Day 9:

What is a fear that you have and how has it limited you? How do you plan on letting it go or overcoming it in the coming year?

My answer:

I'm afraid of quitting my job. It has limited me because I've been mostly unhappy at work for 5 years: half the time I've been at this company. That's not healthy. It has worn me down. Shown me a side of myself I don't like. Shown that side to other people. I will not be in that job this time next year; or if I am, I will have changed. But I think I have to quit. I'm afraid that I won't find other companies to be as good. But then this company has trundled off the pages of my good books. It is no longer the company I wish to keep. My relationship with it has soured. I do not want to include some of its employees in my average (there's a theory that you are the average of the five people you spend the most time with: I want to change who those five people are). I could just let it go now: resign and hope that I fall on my feet or at least sustain an income with freelance work until I find my next job. Or I could wait for a more stable transition and have the new job lined up. There's a part of me that isn't worried about being able to earn enough from freelance work. My attitude towards freelance work would change if that was my only source of income. I also wonder if I need a more extreme change of direction in my career. I've thought about using the university careers service to help me think this through. But I'm also waiting to hear from a job application I did in June, that I invested a lot of time and energy and thought into. I don't want to move on from that yet until I get a definitive answer one way or another about whether there's a place for me in this new company: if we are right for each other.

Supplemental question:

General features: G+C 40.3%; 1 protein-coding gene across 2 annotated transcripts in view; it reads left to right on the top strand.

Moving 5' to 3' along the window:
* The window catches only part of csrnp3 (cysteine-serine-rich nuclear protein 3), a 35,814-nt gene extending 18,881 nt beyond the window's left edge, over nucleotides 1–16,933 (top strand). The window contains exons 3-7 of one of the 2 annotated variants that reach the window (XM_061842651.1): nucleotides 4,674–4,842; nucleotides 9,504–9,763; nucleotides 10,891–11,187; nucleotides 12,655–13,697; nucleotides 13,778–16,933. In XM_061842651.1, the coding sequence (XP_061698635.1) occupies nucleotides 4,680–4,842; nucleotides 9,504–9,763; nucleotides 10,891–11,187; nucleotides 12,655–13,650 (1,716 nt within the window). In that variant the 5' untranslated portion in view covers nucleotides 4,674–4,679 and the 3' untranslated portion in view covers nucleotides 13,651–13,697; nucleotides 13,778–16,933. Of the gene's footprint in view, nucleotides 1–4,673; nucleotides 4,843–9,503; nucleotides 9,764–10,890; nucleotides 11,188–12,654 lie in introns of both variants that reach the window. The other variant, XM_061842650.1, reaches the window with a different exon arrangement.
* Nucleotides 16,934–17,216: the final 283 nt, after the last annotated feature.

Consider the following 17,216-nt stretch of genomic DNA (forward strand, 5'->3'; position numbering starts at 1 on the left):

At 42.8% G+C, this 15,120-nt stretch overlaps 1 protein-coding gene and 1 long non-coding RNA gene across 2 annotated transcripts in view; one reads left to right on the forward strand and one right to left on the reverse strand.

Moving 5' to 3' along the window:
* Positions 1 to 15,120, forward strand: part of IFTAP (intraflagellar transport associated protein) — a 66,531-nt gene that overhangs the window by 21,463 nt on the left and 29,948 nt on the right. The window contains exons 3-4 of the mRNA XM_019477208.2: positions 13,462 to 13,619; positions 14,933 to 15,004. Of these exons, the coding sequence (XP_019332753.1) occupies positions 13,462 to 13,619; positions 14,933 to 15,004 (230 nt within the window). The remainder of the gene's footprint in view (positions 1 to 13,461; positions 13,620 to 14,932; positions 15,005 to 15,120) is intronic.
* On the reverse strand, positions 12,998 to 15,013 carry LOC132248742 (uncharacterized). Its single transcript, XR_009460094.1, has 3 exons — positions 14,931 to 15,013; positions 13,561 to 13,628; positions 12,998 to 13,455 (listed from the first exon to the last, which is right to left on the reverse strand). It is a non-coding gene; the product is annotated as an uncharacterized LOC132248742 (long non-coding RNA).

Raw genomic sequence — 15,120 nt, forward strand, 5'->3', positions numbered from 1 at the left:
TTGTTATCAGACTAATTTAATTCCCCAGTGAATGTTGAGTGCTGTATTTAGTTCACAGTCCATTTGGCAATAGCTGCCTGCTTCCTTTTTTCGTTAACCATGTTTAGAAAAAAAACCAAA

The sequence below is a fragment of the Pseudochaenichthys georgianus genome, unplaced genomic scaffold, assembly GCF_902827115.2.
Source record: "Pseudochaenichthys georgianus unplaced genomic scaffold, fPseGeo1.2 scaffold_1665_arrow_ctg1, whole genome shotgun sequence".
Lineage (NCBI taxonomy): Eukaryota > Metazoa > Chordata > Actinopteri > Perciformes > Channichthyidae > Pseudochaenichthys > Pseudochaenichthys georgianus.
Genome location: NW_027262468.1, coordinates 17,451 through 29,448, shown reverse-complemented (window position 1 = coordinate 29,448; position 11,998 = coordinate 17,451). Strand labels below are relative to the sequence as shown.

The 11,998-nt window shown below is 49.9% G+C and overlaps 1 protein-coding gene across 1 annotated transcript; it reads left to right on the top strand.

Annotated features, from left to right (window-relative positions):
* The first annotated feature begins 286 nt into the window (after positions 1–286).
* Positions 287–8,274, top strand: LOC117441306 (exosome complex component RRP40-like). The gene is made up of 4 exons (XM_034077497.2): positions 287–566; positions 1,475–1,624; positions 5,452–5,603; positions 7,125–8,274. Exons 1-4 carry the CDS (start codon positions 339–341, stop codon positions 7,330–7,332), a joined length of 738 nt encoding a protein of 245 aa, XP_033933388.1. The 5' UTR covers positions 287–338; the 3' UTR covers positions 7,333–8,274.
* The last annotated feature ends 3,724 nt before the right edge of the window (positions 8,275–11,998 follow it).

Since the COVID-19 pandemic began what is your greatest fear? What is your greatest hope?

My supplemental answer:

I don't actually feel that afraid. I'm cautious and I try to follow the guidelines on social distancing. In some ways, I'm afraid that life won't return, that it will be changed, limited, and hampered forever. I'm also afraid that things will return back to the way we were and, collectively, we won't learn the lessons that this pandemic has been trying to teach us. I hope that it will have changed us like I can feel it is changing me. I hope we don't lose patience with this project. I also hope it will change society for the better: make us more active in politics, turn out to vote in the next election; vote for progressive politics, vote to care for the more vulnerable in our society; vote to improve our environments, curb our travel, reduce our consumption. I hope we look back on this period as a turning point. I want us to bear the scar and be reminded that life can be different.

Day 10:

When September 2021 rolls around and you receive your answers to your 10Q questions, how do you think you'll feel? What do you think/hope might be different about your life and where you're at as a result of thinking about and answering these questions?

My answer:

I think I'll notice how preoccupied I was with work. That seems to have been the main theme of this year's answers. I hope I will be in a better situation at work: probably in a new job. I'll be quite surprised if I'm still at Torchbox. Similar to the way I set myself a deadline of asking Fran to marry me a few years ago, I seem to have set the clock ticking to quitting my job. It's certainly something I keep thinking about and talking about. I hope I'll feel proud of myself for making a big life decision and that it turned out to be the right one. No regrets.

Supplemental question:

Six months from now, do you think that you'll look back on the time before the COVID-19 pandemic and feel irrevocably changed, or do you think you'll return to the person you were before? Which changes do you hope remain? Which do you wish will disappear?

My supplemental answer:

Yes, I think I will feel changed. Being at home has changed some of my habits. I hope my healthier eating and weight will continue: that those habits will have stuck. I also think COVID-19 has triggered me to rethink my working life and reassess my values. I don't think I'll return to the person I was before. I wasn't in a particularly happy place: counselling, mental health days off work, unproductive, unhappy, sometimes tearful. Why would I want to go back to that? I exercise more, together with Fran: that has really helped our wellbeing. I've also started doing yoga and really enjoy that. On the whole, COVID-19 has been good for me. We've been so lucky.